No. 424.

281 U.S. 389 (1930)


Supreme Court of United States.

Decided May 5, 1930.

Attorney(s) appearing for the Case

Mr. Ward Bonsall, with whom Messrs. John S. Pyle and John W. Dunkle were on the brief, for petitioner.

Assistant Attorney General Sisson, with whom Solicitor General Thatcher, Assistant Attorney General Youngquist, and Messrs. Claude R. Branch, Norman J. Morrisson, and D. Heywood Hardy, Special Assistants to the Attorney General, were on the brief, for the United States.

MR. JUSTICE HOLMES delivered the opinion of the Court.

This is a libel for the forfeiture of alleged contraband liquors, property and material designed for the manufacture of contraband liquors, specifically described, and alleged to have been unlawfully held in violation of Section 25, Title II, of the National Prohibition Act. The District Court found that the allegations of fact contained in the libel were sustained and ordered a decree of forfeiture. The decree was affirmed by the Circuit Court of Appeals, 34 F.2d 30. A writ of certiorari was granted by this Court but confined to the single question whether the property seized is forfeitable under Sec. 25, Title II, of the National Prohibition Act. 280 U.S. 548.

The property in question was containers, barrels, bottles, corks, labels, cartons, &c. By the statute it is "unlawful to have or possess any liquor or property designed for the manufacture of liquor intended for use in violating this chapter or which has been so used, and no property rights shall exist in any such liquor or property." A search warrant may issue "and such liquor, the containers thereof, and such property so seized shall be subject to such disposition as the court may make thereof. If it is found that such liquor or property was so unlawfully held or possessed, or had been so unlawfully used, the liquor, and all property designed for the unlawful manufacture of liquor, shall be destroyed, unless the court shall otherwise order." Act of October 28, 1919, c. 85, Title II, § 25,41 Stat. 305, 315. U.S. Code, Title 27, § 39. The argument for the petitioner, so far as it does not go beyond the limits set in granting the writ of certiorari, is that empty containers, bottles and the other apparatus described, cannot be used in or designed for the manufacture of liquor, because the manufacture is completed before that apparatus comes into play. There is a further argument that the containers were not designed in fact for the manufacture of liquor even if they could be, but the objection to this is that if the terms in which the writ was granted do not exclude it, the case having been tried without written waiver of jury, the sufficiency and effect of evidence are not open. Commissioner of Road District No. 2 v. St. Louis Southwestern Ry. Co., 257 U.S. 547, 562.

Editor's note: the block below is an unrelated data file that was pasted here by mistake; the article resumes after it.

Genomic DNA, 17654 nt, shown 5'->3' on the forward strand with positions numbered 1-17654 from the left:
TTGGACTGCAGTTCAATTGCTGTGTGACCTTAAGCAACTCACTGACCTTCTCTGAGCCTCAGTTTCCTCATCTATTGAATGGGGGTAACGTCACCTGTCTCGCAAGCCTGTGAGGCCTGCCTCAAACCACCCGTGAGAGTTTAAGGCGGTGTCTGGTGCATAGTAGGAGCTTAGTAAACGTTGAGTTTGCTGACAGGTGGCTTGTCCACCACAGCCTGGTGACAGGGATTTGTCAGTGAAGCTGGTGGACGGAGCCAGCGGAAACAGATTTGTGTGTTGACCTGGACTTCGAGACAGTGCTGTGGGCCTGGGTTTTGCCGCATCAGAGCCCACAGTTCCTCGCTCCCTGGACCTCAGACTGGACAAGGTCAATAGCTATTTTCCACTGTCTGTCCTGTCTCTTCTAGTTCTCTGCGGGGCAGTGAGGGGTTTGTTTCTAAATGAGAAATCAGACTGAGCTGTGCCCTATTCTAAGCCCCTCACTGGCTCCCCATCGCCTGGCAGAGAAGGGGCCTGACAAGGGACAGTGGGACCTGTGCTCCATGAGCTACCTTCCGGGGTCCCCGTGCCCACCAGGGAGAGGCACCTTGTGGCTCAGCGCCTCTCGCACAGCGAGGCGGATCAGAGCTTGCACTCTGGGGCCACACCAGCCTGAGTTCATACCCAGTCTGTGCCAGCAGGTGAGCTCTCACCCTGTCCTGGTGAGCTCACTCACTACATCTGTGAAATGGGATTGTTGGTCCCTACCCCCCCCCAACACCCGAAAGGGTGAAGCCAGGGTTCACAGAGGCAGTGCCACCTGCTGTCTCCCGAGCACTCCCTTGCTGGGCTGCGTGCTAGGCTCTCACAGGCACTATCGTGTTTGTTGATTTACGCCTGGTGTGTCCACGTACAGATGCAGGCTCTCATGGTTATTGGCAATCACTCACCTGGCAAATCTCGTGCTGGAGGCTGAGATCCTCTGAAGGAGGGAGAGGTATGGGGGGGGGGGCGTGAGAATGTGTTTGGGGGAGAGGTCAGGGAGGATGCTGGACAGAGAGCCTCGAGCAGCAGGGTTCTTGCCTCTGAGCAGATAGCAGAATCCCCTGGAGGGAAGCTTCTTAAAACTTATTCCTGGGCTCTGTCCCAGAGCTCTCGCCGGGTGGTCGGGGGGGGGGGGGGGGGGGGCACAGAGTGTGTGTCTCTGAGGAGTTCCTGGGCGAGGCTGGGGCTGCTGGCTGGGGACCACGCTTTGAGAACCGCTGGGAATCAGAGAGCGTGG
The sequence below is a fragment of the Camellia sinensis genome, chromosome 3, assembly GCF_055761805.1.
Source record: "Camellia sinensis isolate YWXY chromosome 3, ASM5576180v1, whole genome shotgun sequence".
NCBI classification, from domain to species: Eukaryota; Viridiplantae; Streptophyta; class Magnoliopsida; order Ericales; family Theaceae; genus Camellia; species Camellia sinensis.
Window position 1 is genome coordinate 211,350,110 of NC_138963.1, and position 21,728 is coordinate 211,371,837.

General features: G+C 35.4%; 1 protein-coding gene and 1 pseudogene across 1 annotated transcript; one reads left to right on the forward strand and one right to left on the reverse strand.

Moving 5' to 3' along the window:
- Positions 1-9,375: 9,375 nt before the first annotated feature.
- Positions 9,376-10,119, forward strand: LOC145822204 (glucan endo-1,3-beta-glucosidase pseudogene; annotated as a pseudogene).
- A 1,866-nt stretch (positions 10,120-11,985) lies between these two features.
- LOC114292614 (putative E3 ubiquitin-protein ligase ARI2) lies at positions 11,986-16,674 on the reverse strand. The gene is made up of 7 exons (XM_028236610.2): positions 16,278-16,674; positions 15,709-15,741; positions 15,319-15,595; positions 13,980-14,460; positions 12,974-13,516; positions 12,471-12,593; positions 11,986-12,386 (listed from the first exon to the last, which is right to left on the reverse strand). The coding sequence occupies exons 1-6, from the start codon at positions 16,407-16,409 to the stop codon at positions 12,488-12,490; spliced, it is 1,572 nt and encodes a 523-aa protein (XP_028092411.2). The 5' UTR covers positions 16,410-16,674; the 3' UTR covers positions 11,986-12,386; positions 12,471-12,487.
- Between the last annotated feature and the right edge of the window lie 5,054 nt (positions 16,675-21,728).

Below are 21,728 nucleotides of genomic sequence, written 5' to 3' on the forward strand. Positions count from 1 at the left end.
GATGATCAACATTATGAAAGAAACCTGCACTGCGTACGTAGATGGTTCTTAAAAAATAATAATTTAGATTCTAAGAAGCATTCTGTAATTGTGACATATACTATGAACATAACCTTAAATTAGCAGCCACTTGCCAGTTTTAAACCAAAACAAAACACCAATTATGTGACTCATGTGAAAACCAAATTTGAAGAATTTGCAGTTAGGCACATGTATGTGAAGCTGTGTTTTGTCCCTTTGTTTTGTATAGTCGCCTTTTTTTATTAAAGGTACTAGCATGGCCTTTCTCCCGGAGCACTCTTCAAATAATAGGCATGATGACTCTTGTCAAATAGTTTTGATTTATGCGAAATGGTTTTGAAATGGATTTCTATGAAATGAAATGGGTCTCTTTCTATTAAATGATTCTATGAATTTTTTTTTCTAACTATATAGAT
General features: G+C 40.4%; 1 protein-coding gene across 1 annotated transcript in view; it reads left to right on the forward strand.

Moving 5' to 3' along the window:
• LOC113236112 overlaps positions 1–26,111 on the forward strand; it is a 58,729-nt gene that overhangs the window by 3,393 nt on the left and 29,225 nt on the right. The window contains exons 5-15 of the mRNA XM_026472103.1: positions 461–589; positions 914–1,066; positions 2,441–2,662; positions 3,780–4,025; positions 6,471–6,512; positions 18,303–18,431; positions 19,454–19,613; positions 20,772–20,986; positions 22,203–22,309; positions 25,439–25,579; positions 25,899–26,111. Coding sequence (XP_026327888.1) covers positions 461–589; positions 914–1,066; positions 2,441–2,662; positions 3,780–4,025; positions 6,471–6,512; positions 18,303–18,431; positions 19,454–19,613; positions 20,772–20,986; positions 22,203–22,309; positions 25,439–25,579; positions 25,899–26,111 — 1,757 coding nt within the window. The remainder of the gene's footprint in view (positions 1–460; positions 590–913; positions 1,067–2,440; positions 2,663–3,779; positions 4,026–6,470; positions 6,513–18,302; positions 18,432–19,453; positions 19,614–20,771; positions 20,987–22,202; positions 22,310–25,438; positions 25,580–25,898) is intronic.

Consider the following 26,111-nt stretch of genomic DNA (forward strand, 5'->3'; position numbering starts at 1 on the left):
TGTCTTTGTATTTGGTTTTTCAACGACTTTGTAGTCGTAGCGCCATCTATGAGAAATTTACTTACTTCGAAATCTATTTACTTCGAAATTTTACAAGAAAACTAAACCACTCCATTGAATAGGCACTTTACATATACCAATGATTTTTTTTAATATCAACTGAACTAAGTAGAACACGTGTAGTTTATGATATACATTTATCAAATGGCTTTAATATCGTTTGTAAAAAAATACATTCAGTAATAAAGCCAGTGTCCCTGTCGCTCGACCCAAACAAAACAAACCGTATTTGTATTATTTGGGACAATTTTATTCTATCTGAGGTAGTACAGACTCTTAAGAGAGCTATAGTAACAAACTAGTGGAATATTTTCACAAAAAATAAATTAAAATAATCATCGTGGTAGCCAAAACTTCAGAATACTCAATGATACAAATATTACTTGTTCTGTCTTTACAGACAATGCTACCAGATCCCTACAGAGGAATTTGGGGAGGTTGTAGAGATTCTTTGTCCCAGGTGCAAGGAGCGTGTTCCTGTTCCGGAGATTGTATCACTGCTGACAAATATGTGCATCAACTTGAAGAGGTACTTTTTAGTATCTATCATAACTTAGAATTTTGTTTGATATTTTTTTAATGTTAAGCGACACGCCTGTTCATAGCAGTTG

The argument for the petitioner cannot be helped by amplification. It is obviously correct if the word "manufacture" be taken in the strictest and most exact sense. But the word may be used in a looser way to express the whole process by which an article is made ready for sale on the open market. P. Lorrilard Co. v. Ross, 183 Ky. 217, 223. As the purpose of the Prohibition Act was to "suppress the entire traffic" condemned by the Act, United States v. Katz, 271 U.S. 354, 357, Donnelley v. United States, 276 U.S. 505, 513, it should be liberally construed to the end of this suppression, and so directs. Title II, § 3, of the Act. Code, Title 27, § 12. The decisions under the revenue acts have little weight as against legislation under the afflatus of the Eighteenth Amendment. We are of opinion that the word was used in this looser way, and that if the empty containers and the other objects seized were offered for sale in such a mode as purposely to attract purchasers who wanted them for the unlawful manufacture, as we interpret the word, they were designed for that manufacture and could be seized.

Decree affirmed.


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